It is our custom in our community to pray the Liturgy of the Hours. Several of us spent the last weeks of the school year doing it, gathering outside the little cafe in the College library to say the daytime office together over cups of coffee. (That, by the way, is what we mean when we talk about letting organic, incarnational community emerge in an appropriate form by the movement of the Spirit.)
I should clarify what this means. The Liturgy of the Hours is a set of 7 "prayer services" that consist of psalms, songs from scripture, ancient hymns, and readings primarily from the Old and New Testaments, and some from the early writings of the Church.
In praying the Office, I'm being trained to quit trying to "get something out of" my reading of Scripture. It is a regular, daily practice, to be engaged in whether I feel like it or not. The Scripture reads me, and I sit with it, (often with my friends as well) whether I'm in the mood for it or not. When it's done, I can trust that this is indeed part of being transformed by the renewing of my mind, whether I "feel" transformed or not.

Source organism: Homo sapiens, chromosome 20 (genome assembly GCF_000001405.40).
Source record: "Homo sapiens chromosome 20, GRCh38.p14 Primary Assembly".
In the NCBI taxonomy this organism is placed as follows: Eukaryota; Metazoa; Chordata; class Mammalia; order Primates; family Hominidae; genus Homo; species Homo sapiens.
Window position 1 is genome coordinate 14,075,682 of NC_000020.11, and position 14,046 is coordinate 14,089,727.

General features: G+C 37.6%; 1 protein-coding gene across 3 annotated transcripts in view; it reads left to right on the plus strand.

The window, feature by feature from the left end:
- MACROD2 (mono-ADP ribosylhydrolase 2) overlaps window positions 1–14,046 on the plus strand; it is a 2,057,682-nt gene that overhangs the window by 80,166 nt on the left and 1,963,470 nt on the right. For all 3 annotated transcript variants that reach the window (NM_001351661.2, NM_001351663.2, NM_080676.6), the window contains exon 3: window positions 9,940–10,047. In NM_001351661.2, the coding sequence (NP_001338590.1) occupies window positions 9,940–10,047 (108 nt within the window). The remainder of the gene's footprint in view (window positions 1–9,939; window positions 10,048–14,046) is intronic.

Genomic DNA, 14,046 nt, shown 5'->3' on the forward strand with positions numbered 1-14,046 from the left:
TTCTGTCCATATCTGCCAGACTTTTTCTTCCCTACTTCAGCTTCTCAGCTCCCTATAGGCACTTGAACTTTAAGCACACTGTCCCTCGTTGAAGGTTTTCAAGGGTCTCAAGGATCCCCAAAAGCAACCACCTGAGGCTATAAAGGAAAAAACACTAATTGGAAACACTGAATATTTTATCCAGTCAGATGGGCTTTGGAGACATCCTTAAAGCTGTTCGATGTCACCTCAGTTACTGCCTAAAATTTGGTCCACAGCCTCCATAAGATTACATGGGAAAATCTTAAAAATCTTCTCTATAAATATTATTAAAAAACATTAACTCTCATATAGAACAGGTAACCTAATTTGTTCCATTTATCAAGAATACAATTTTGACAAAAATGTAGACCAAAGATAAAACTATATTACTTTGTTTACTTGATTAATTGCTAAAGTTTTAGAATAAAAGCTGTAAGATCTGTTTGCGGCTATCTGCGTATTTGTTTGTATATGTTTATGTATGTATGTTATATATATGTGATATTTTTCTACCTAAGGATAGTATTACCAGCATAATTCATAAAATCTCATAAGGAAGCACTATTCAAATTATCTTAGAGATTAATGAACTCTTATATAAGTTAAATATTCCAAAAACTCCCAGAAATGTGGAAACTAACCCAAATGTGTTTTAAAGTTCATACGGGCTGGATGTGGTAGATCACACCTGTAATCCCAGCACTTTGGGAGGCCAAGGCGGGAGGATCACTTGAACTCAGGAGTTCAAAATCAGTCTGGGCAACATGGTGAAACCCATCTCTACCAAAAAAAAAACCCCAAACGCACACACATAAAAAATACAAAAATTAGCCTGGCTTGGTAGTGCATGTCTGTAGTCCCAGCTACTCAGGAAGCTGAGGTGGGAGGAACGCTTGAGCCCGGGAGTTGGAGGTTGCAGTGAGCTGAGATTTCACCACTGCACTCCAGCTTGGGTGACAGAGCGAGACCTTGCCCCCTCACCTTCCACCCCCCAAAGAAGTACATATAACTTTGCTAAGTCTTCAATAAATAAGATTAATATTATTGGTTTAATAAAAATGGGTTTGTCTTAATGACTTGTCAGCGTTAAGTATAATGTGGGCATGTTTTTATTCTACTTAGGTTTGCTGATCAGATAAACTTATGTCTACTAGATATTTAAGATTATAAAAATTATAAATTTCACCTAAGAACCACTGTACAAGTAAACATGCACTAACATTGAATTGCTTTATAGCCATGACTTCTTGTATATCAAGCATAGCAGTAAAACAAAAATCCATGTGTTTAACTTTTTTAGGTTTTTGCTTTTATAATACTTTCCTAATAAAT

Because that's the way it happens. Often the Holy Spirit will do a very deep work when we don't think he's anywhere near. There is so much to be done in our redemption, and he doesn't always see fit to let us know exactly what it is, why it is, or what it looks like while it's going on.
Sometimes, it's just none of our business.
O God, come to my assistance
O Lord, make haste to help me